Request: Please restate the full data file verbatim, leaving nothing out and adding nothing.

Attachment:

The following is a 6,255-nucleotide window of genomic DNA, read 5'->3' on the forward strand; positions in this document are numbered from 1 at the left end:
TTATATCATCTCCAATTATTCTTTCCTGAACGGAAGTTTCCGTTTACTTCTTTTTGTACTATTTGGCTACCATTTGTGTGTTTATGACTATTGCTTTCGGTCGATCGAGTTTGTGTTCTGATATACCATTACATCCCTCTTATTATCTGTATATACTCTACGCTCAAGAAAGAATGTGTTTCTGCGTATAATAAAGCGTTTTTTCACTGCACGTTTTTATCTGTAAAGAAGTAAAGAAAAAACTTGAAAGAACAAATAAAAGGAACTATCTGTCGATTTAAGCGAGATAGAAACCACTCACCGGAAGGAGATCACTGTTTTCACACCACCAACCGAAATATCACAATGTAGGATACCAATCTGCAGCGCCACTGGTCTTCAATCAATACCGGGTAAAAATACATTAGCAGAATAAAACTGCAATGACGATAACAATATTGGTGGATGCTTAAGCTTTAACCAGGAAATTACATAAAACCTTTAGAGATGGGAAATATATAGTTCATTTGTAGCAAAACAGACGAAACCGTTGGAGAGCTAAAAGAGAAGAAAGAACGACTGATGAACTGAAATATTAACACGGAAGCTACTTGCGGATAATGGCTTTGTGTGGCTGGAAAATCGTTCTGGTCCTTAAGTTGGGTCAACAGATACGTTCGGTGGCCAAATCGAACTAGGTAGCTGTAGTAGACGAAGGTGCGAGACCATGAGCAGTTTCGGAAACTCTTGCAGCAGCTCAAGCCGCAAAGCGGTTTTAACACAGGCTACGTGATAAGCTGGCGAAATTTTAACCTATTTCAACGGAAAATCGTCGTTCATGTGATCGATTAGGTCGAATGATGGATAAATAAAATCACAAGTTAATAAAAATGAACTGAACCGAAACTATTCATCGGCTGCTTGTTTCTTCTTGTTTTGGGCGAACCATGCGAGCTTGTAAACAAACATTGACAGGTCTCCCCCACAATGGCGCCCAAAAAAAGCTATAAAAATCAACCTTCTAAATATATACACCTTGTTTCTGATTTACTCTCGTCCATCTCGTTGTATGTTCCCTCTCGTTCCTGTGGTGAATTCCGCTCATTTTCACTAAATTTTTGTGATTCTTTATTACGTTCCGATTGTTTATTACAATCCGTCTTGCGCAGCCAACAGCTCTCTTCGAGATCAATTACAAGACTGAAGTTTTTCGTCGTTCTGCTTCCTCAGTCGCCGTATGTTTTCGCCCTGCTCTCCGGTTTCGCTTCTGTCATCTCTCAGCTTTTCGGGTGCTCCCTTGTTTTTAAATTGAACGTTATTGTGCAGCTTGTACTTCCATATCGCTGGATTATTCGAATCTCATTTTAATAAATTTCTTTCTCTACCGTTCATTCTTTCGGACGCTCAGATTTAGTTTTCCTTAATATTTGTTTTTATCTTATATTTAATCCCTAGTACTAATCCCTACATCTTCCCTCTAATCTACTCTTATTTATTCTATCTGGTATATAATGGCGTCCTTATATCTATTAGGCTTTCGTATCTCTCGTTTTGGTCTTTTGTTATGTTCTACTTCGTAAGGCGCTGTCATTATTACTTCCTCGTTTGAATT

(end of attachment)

The following is a 6,255-nucleotide window of genomic DNA, read 5'->3' on the forward strand; positions in this document are numbered from 1 at the left end:
TTATATCATCTCCAATTATTCTTTCCTGAACGGAAGTTTCCGTTTACTTCTTTTTGTACTATTTGGCTACCATTTGTGTGTTTATGACTATTGCTTTCGGTCGATCGAGTTTGTGTTCTGATATACCATTACATCCCTCTTATTATCTGTATATACTCTACGCTCAAGAAAGAATGTGTTTCTGCGTATAATAAAGCGTTTTTTCACTGCACGTTTTTATCTGTAAAGAAGTAAAGAAAAAACTTGAAAGAACAAATAAAAGGAACTATCTGTCGATTTAAGCGAGATAGAAACCACTCACCGGAAGGAGATCACTGTTTTCACACCACCAACCGAAATATCACAATGTAGGATACCAATCTGCAGCGCCACTGGTCTTCAATCAATACCGGGTAAAAATACATTAGCAGAATAAAACTGCAATGACGATAACAATATTGGTGGATGCTTAAGCTTTAACCAGGAAATTACATAAAACCTTTAGAGATGGGAAATATATAGTTCATTTGTAGCAAAACAGACGAAACCGTTGGAGAGCTAAAAGAGAAGAAAGAACGACTGATGAACTGAAATATTAACACGGAAGCTACTTGCGGATAATGGCTTTGTGTGGCTGGAAAATCGTTCTGGTCCTTAAGTTGGGTCAACAGATACGTTCGGTGGCCAAATCGAACTAGGTAGCTGTAGTAGACGAAGGTGCGAGACCATGAGCAGTTTCGGAAACTCTTGCAGCAGCTCAAGCCGCAAAGCGGTTTTAACACAGGCTACGTGATAAGCTGGCGAAATTTTAACCTATTTCAACGGAAAATCGTCGTTCATGTGATCGATTAGGTCGAATGATGGATAAATAAAATCACAAGTTAATAAAAATGAACTGAACCGAAACTATTCATCGGCTGCTTGTTTCTTCTTGTTTTGGGCGAACCATGCGAGCTTGTAAACAAACATTGACAGGTCTCCCCCACAATGGCGCCCAAAAAAAGCTATAAAAATCAACCTTCTAAATATATACACCTTGTTTCTGATTTACTCTCGTCCATCTCGTTGTATGTTCCCTCTCGTTCCTGTGGTGAATTCCGCTCATTTTCACTAAATTTTTGTGATTCTTTATTACGTTCCGATTGTTTATTACAATCCGTCTTGCGCAGCCAACAGCTCTCTTCGAGATCAATTACAAGACTGAAGTTTTTCGTCGTTCTGCTTCCTCAGTCGCCGTATGTTTTCGCCCTGCTCTCCGGTTTCGCTTCTGTCATCTCTCAGCTTTTCGGGTGCTCCCTTGTTTTTAAATTGAACGTTATTGTGCAGCTTGTACTTCCATATCGCTGGATTATTCGAATCTCATTTTAATAAATTTCTTTCTCTACCGTTCATTCTTTCGGACGCTCAGATTTAGTTTTCCTTAATATTTGTTTTTATCTTATATTTAATCCCTAGTACTAATCCCTACATCTTCCCTCTAATCTACTCTTATTTATTCTATCTGGTATATAATGGCGTCCTTATATCTATTAGGCTTTCGTATCTCTCGTTTTGGTCTTTTGTTATGTTCTACTTCGTAAGGCGCTGTCATTATTACTTCCTCGTTTGAATT